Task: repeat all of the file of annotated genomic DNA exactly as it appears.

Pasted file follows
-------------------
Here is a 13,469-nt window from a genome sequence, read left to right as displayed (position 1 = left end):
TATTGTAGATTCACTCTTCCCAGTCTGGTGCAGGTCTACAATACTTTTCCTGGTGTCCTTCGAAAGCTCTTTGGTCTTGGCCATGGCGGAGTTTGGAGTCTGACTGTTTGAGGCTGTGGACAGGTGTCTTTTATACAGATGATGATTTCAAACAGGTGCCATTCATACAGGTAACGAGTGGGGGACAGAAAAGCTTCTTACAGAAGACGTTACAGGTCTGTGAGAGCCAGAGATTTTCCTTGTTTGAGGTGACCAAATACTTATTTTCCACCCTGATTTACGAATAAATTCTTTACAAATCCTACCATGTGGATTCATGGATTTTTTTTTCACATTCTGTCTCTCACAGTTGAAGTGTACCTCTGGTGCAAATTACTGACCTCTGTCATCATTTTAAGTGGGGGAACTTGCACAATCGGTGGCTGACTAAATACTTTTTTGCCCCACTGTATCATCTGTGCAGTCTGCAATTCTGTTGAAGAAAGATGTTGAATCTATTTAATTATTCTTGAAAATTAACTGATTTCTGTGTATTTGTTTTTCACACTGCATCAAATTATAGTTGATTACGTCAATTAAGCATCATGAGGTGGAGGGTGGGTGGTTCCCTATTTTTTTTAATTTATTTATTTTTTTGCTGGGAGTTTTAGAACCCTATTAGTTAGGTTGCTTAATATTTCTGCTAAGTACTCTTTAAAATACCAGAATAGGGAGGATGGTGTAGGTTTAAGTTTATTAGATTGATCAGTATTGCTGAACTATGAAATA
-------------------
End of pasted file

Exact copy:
Here is a 13,469-nt window from a genome sequence, read left to right as displayed (position 1 = left end):
TATTGTAGATTCACTCTTCCCAGTCTGGTGCAGGTCTACAATACTTTTCCTGGTGTCCTTCGAAAGCTCTTTGGTCTTGGCCATGGCGGAGTTTGGAGTCTGACTGTTTGAGGCTGTGGACAGGTGTCTTTTATACAGATGATGATTTCAAACAGGTGCCATTCATACAGGTAACGAGTGGGGGACAGAAAAGCTTCTTACAGAAGACGTTACAGGTCTGTGAGAGCCAGAGATTTTCCTTGTTTGAGGTGACCAAATACTTATTTTCCACCCTGATTTACGAATAAATTCTTTACAAATCCTACCATGTGGATTCATGGATTTTTTTTTCACATTCTGTCTCTCACAGTTGAAGTGTACCTCTGGTGCAAATTACTGACCTCTGTCATCATTTTAAGTGGGGGAACTTGCACAATCGGTGGCTGACTAAATACTTTTTTGCCCCACTGTATCATCTGTGCAGTCTGCAATTCTGTTGAAGAAAGATGTTGAATCTATTTAATTATTCTTGAAAATTAACTGATTTCTGTGTATTTGTTTTTCACACTGCATCAAATTATAGTTGATTACGTCAATTAAGCATCATGAGGTGGAGGGTGGGTGGTTCCCTATTTTTTTTAATTTATTTATTTTTTTGCTGGGAGTTTTAGAACCCTATTAGTTAGGTTGCTTAATATTTCTGCTAAGTACTCTTTAAAATACCAGAATAGGGAGGATGGTGTAGGTTTAAGTTTATTAGATTGATCAGTATTGCTGAACTATGAAATA